The members of Warwick Township Fire Company wish to express their
gratitude for your upcoming pledge to our capital campaign and to
those that have already pledged -
Donate to our Capital Campaign through PayPal
Fire in the grill, under hot dogs and burgers, is a welcome sight at the family
cookout. But fire anywhere else can make your summer kick-off barbecue memorable for
all the wrong reasons.
Facts & figures
In 2005, gas and charcoal grills caused 3,400 structure fires and 4,900
outdoor fires in or on home properties, resulting in a combined direct property
loss of $137 million.
Gas grills have a higher fire risk than charcoal grills; leaks and breaks
are the leading cause, accounting for two-fifths (41%) of the gas grill structure
and outdoor fires.
Gas-fueled grills caused an estimated 2,800 home structure fires and 4,400
home outdoor fires in 2005.
Charcoal grills have a higher risk than gas grills of death due to unvented
carbon monoxide; most of these deaths do not involve fire.
Charcoal-fueled or other solid-fueled grills caused an estimated 600 home
structure fires and 500 home outdoor fires in 2005.
Placing combustibles too close to heat is the leading cause for charcoal
grill home fires.
Over one-third (35%) of all gas grill and charcoal grill home structure
fires begin on an exterior balcony or unenclosed porch.
Flammable or combustible gas or liquid, including gas fuel, is the leading
item first ignited for home gas grill fires.
Structural member or framing and exterior wall covering or finish, are the
leading items first ignited for home structure charcoal grill fires.
Source:NFPA's "Selections From Home Fires Involving Cooking
Equipment, Grills" report by John R. Hall, Jr., February 2008.
Propane and charcoal BBQ grills must only be used outdoors. If used indoors, or in
any enclosed spaces, such as tents, they pose both a fire hazard and the risk of
exposing occupants to toxic gases and potential asphyxiation.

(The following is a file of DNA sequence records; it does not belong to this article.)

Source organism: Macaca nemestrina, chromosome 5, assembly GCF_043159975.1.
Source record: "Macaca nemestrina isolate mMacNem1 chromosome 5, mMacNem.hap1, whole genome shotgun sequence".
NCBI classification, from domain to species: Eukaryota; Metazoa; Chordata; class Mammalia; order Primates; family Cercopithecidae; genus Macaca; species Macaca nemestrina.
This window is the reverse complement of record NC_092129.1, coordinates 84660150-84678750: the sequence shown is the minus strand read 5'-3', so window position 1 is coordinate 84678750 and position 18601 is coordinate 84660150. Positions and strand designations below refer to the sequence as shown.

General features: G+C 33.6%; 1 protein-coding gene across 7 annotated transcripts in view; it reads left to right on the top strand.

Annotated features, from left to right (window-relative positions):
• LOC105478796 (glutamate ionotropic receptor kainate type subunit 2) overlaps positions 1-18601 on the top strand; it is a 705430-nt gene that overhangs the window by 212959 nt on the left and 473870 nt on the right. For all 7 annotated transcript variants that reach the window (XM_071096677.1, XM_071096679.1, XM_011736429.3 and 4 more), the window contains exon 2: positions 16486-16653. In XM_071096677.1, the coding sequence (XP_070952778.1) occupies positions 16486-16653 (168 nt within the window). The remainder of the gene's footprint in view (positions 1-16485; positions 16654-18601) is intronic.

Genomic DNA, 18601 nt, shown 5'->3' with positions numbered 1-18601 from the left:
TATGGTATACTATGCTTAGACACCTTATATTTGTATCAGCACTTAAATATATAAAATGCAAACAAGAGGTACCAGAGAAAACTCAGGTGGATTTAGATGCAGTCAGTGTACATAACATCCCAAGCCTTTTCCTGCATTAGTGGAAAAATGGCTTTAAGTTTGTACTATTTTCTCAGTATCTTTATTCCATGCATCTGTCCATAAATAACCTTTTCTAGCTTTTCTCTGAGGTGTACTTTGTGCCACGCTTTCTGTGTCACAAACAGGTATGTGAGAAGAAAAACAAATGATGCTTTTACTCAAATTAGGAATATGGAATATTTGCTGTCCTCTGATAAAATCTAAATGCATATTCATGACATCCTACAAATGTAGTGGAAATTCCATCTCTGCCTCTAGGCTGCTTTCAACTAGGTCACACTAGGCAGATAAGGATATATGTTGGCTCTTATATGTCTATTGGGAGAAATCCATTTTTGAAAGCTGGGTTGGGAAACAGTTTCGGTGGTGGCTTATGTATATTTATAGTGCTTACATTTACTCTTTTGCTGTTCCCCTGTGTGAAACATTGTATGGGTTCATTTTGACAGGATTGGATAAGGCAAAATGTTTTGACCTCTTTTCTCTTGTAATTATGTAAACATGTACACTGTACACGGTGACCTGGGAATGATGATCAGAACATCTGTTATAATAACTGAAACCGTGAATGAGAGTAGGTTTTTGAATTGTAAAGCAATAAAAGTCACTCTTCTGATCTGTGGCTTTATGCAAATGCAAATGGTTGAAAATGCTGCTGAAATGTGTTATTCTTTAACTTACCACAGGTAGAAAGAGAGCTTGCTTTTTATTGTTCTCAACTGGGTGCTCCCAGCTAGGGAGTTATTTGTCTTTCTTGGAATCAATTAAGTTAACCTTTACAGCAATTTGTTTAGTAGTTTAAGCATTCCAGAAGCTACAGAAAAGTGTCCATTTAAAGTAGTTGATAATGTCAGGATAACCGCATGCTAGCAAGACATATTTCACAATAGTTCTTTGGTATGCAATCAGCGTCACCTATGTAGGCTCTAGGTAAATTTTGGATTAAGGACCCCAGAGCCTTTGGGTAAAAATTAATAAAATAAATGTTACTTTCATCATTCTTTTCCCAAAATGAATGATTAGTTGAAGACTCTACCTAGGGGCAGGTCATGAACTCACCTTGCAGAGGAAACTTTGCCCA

Position the grill well away from siding, deck railings and out from under eaves
and overhanging branches.
Place the grill a safe distance from lawn games, play areas and foot traffic.
Keep children and pets away from the grill area: declare a three-foot "safe zone"
around the grill.
Put out several long-handled grilling tools to give the chef plenty of clearance
from heat and flames when flipping burgers.
Periodically remove grease or fat buildup in trays below grill so it cannot be
ignited by a hot grill.
Purchase the proper starter fluid and store the can out of reach of children, and
away from heat sources.
Never add charcoal starter fluid when coals or kindling have already been ignited,
and never use any flammable or combustible liquid other than charcoal starter fluid
to get the fire going.
Check the gas cylinder hose for leaks before using it for the first time each year.
A light soap and water solution applied to the hose will quickly reveal escaping
propane by releasing bubbles. If you determine your grill has a gas leak, by smell
or the soapy bubble test, and there is no flame:
Turn off the gas tank and grill.
If the leak stops, get the grill serviced by a professional before using it
If the leak does not stop, call the fire department.
If you smell gas while cooking, immediately get away from the grill and call the
fire department. Do not attempt to move the grill.
All gas cylinders manufactured after April 2002 must have overfill protection devices (OPD). OPDs
shut off the flow of gas before capacity is reached, limiting the potential for release of propane gas if the cylinder
heats up. OPDs are easily identified by their triangular-shaped hand wheel.
Use only equipment with the label of a recognized testing laboratory. Follow the
manufacturers’ instructions on how to set up the grill and maintain it.
Never store propane gas cylinders in buildings or garages. If you store a gas grill
inside during the winter, disconnect the cylinder and leave it outside.
Needs Registry Bucks,
Chester and Montgomery Counties have
jointly developed this registry to
allow citizens with special needs and
their associates an opportunity to
provide information to emergency
response agencies, so emergency
responders can better plan to serve
them in a disaster or other